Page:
The findings described above imply that DIMs are the likely platforms where 3-secretase processing of APP occurs. Recently, we characterized the co-residence of components of the γ-secretase complex with syntaxin 6 in Golgi/trans-Golgi network/endosome lipid raft membrane microdomains (13). Hence we predicted that in the absence of γ-secretase processing, APP CTFs likely accumulate in DIMs of intracellular organelles where γ-secretase resides. To test this idea directly, we carried out antibody-mediated magnetic immunoisolation of syntaxin 6 containing DIM patches from a pool of Lubrol WX-resistant DIMs from Swe.10 cells treated with CompE. Western blot analysis of the bound fraction revealed the presence of APP β-CTFs and PS1 CTF (Fig. 4D). More importantly, we failed to detect full-length APP molecules in syntaxin 6-positive DIMs. These results are consistent with the co-residence of APP CTFs and γ-secretase components in DIMs of trans-Golgi network/late endosomes rich in syntaxin 6.

Detection of Active γ-Secretase in Raft and Non-raft Fractions

Although the above data implicate the presence of active γ-secretase in DIMs, we performed the following set of experiments to formally establish this notion by direct labeling of PS1 using an active site-directed photoaffinity probe. As described previously (37), L-852,505 is a photoreactive, biotinylated derivative of the highly specific and potent transition state analog inhibitor of γ-secretase L-685,458 (46); photoactivated L-852,505 covalently labels PS1 CTF. We prepared DIMs (pooled fractions 4 and 5) and non-raft fractions (pooled fractions 8–12) from wt mouse fibroblasts, and we incubated these samples at 4 °C for 60 min with 1 μM L-852,505. Reaction mixtures were subject to photoactivation at 350 nm, and bioti-nylated polypeptides were recovered with immobilized streptavidin and subjected to Western blot analysis with αPS1Loop antibody. The photoprobe readily labeled PS1 CTF in raft fractions, but labeling was undetectable in non-raft fractions (Fig. 5A, right panel). However, as noted by the paucity of PS1 CTF in non-raft input relative to its abundance in the raft input, we considered the possibility that photoprobe labeling of PS1 CTF in non-raft fractions was beyond the limit of detection. To address this issue, we repeated this experiment by using raft and non-raft preparations from N2a cells overexpressing PS1, and we increased the amount of non-raft input. Following photoactivation, readily discernable levels of PS1 CTF were labeled by L-852,505 in both raft and non-raft preparations (Fig. 5B). Nevertheless, a comparison of photoprobe-labeled CTF to input indicated preferential labeling of CTF in DIMs. Finally, to confirm the presence of active γ-secretase in brain DIMs, we incubated raft and non-raft preparations from adult mouse brain with the L-852,505 photoprobe. As shown in Fig. 5C, the large majority of labeled PS1 CTF was found in the raft fraction. The above findings suggest that the preponderance of active γ-secretase complex is present in DIMs of untransfected fibroblasts and adult mouse brain.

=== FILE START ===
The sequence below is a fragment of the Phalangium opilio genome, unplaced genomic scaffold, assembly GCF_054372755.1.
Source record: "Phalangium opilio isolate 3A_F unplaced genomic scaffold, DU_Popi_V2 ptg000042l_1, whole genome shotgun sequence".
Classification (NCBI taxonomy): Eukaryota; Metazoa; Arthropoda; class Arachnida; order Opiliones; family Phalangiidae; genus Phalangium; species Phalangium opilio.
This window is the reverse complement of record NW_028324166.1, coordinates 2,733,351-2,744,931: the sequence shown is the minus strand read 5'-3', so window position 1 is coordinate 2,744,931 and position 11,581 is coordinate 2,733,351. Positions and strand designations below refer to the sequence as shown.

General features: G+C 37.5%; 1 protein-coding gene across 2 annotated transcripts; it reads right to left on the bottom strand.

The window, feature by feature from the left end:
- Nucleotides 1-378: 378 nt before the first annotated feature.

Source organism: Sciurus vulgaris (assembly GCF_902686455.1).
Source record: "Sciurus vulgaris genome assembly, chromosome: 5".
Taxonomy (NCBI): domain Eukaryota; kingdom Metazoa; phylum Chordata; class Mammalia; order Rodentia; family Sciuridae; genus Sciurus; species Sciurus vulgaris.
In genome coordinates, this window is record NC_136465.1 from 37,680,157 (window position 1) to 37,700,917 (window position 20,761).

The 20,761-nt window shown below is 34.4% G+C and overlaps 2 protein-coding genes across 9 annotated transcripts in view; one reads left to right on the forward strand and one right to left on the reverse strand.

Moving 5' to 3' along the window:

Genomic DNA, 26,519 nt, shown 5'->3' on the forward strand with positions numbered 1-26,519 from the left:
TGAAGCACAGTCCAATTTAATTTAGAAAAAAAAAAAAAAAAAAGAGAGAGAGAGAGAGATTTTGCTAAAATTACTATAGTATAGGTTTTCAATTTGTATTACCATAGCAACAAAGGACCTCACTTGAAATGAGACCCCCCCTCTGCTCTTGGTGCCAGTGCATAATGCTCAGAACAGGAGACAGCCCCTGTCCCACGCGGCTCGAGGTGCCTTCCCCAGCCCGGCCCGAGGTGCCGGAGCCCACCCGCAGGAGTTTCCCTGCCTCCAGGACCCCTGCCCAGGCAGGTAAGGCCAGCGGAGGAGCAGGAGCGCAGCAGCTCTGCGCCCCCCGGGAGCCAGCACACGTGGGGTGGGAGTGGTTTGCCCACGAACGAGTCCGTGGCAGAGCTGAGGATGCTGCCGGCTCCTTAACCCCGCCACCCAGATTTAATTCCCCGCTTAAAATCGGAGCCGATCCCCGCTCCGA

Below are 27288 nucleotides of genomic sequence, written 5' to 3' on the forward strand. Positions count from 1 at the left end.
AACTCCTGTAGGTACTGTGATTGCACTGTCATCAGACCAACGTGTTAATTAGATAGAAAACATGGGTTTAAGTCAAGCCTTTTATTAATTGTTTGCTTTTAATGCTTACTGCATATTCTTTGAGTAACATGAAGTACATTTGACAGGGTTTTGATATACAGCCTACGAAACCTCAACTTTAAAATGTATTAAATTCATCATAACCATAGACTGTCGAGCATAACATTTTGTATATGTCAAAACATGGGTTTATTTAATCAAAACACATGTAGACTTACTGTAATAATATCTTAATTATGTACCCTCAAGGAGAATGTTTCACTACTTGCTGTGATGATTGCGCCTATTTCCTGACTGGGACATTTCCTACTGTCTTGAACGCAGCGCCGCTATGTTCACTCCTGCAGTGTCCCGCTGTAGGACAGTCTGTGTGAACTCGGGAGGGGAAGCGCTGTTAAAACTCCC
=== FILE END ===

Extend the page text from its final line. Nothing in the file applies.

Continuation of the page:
Fig. 5
Covalent labeling of PS1 by active site directed 3-secretase inhibitor L-852,505

Non-raft Localization of Notch1 and Jagged2 CTFs